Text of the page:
Explained: Dish Network Agrees to Pay $210 Million in Robocall Settlement

Explained: Dish Network Agrees to Pay $210 Million in Robocall Settlement

The settlement was announced Friday by California Attorney General Xavier Becerra who, two days later, was announced by the Biden-Harris administration as its pick as Secretary of Health and Human Services. 

Dish Network is already dealing with a high-profile dispute with local TV station owner Nexstar, which has led to the largest TV station blackout in U.S. history.

Now, the same company has settled a lawsuit from the government over local robocalls, one that dates back more than a decade.

The suit, originally filed in 2009, has been settled by Dish for $210 million, with the federal government as well as four states. The states are California, North Carolina, Ohio, and Illinois, and they had alleged that Dish made unwanted robocalls to people who were listed in the Do Not Call Registry. The calls numbered in the millions, per Reuters.

According to Reuters, $126 million of the settlement went to the federal government, while the other $84 million went to those states.

The settlement was announced Friday by California Attorney General Xavier Becerra who, two days later, was announced by the Biden-Harris administration as its pick as Secretary of Health and Human Services. 

“Unwanted telemarketing calls are a nuisance and can be an illegal invasion of privacy,” Becerra said in the announcement of the settlement. “Californians have the power to join the Do Not Call list to avoid harassing calls. Unfortunately, Dish Network flouted the rules and now they will pay.”

“Robocalls are more than a nuisance; these calls cost people time and money,” Kwame Raoul, the attorney general of Illinois, said in his own statement. “Today’s settlement holds Dish accountable for placing millions of illegal calls and violating the privacy of consumers. It should also serve as a warning to other bad actors who attempt to profit off this illegal and invasive practice.”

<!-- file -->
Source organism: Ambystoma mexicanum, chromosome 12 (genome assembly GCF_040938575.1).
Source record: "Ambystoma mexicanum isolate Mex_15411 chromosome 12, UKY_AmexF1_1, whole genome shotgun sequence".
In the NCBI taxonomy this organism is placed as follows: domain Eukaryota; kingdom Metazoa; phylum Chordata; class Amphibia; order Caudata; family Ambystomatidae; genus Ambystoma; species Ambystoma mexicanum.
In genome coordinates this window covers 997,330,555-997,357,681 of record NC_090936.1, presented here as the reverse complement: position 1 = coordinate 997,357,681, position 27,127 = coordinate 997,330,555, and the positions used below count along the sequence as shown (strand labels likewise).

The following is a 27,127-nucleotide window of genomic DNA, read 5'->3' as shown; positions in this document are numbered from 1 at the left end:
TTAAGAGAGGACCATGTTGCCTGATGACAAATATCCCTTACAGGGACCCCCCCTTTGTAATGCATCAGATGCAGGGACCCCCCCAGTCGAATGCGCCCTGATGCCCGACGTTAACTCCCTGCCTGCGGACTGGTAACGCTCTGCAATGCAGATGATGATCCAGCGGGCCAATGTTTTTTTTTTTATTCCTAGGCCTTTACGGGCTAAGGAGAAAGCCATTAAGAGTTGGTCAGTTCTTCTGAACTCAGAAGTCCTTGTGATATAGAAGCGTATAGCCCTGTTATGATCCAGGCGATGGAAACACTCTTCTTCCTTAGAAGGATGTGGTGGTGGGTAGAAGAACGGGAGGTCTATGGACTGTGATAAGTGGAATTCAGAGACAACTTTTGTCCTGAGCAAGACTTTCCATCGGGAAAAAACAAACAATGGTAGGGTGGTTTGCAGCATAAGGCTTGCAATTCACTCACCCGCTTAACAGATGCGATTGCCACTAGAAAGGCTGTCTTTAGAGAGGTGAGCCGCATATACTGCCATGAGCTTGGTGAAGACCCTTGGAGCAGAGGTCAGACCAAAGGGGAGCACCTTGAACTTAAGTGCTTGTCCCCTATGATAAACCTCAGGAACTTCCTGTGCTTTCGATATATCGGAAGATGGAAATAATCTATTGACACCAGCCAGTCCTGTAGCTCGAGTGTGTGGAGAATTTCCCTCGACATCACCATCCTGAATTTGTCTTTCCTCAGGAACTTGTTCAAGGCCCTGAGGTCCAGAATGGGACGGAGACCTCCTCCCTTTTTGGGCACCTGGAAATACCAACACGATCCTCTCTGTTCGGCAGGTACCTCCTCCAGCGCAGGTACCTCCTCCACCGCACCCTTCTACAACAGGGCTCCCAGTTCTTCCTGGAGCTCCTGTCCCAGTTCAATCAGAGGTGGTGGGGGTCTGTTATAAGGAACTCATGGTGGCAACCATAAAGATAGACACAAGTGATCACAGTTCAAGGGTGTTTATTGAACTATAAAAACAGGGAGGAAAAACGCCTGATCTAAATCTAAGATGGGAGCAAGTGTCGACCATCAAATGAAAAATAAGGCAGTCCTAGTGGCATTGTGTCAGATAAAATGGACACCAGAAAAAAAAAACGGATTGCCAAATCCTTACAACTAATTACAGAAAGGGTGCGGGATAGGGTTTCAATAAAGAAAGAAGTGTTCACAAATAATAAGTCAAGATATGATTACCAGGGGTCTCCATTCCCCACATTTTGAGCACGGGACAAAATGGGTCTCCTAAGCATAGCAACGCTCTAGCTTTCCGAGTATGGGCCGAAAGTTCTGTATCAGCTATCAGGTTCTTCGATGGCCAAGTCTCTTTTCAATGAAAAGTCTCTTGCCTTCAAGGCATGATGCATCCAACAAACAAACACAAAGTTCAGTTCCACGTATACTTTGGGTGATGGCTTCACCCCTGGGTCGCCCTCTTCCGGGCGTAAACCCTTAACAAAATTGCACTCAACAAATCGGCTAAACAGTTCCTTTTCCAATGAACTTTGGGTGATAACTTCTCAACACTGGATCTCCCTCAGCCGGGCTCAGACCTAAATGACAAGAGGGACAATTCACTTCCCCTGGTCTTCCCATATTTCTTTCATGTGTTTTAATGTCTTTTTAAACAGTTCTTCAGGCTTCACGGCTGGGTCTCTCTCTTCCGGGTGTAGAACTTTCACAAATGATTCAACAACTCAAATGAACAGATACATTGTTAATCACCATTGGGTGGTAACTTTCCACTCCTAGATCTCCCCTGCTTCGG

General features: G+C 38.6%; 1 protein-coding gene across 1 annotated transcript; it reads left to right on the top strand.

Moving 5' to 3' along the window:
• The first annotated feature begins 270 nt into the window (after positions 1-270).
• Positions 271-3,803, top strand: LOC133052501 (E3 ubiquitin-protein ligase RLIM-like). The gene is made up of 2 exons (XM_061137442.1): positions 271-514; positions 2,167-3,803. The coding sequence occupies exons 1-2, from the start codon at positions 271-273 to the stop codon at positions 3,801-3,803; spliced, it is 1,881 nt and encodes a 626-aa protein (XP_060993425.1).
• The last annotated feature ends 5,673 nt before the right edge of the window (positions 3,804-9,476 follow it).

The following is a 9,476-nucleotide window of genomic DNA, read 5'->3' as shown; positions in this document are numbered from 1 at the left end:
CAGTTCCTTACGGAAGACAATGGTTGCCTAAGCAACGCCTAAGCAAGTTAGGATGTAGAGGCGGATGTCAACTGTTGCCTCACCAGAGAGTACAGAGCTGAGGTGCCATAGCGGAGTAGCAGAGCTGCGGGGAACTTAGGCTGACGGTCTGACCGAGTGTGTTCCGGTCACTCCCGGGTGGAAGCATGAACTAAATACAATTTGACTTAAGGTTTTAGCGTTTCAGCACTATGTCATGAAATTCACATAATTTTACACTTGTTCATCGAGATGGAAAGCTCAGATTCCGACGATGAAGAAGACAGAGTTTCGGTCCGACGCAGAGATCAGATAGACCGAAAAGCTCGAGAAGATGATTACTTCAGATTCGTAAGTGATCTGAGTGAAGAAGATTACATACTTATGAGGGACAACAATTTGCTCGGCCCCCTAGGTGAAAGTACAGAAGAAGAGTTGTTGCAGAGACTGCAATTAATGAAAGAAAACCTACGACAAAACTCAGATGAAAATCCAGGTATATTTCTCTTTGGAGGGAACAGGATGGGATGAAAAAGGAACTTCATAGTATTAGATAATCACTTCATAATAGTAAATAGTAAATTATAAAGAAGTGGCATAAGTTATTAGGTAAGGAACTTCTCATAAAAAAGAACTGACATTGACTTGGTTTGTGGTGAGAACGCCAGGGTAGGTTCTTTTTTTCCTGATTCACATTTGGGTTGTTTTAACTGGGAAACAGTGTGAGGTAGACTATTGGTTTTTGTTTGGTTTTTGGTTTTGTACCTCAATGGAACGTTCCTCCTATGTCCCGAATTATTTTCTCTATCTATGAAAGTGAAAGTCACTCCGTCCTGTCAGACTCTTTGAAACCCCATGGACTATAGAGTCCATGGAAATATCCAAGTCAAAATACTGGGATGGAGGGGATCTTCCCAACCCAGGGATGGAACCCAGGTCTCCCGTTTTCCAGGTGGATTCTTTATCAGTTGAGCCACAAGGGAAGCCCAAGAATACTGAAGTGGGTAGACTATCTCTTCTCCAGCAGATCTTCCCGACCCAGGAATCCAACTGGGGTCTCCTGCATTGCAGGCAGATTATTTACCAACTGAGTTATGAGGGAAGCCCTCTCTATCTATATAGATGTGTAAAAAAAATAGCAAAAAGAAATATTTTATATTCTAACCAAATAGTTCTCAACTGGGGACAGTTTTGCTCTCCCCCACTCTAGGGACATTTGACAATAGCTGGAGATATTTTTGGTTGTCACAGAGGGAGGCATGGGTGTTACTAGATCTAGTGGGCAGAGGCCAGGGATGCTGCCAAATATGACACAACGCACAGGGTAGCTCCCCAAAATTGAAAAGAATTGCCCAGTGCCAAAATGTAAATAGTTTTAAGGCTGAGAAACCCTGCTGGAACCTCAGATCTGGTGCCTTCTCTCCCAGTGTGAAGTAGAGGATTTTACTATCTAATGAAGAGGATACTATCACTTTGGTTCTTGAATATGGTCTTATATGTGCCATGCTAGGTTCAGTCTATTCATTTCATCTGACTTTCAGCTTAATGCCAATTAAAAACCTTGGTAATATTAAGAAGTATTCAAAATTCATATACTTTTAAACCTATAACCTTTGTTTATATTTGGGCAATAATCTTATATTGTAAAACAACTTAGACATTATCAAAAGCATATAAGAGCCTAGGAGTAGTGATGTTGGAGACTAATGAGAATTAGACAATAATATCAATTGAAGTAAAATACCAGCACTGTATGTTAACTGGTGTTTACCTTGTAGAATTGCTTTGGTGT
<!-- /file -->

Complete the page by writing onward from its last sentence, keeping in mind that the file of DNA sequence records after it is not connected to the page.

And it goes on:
“While we respectfully disagree with the underlying liability judgment, which involves telemarketing calls made between 2003 and 2011, this matter is now resolved,” Dish said in a statement, per the Reuters report. 

The plaintiffs had been awarded $280 million in 2017, which was later appealed, leading to the settlement. 

The federal Do Not Call Registry was created in 2003, as a result of an act of Congress, and customers were able to sign up for the registry that same year. 

After losing massive numbers of video subscribers in the first half of 2020, including 400,000 in the first quarter and 96,000 in the second, Dish as a company managed to gain 116,000 net subscribers in the third quarter. The Dish service did lose 87,000 subscribers in the third quarter, while its Sling TV service added 203,000 subscribers. The company also posted $4.53 billion in revenue in the third quarter. 

Dish also announced earlier this fall that it is discontinuing the Slingbox, one of its legacy products.

Stephen Silver, a technology writer for the National Interest, is a journalist, essayist and film critic, who is also a contributor to Philly Voice, Philadelphia Weekly, the Jewish Telegraphic Agency, Living Life Fearless, Backstage magazine, Broad Street Review and Splice Today. The co-founder of the Philadelphia Film Critics Circle, Stephen lives in suburban Philadelphia with his wife and two sons. Follow him on Twitter at @StephenSilver.

Image: Reuters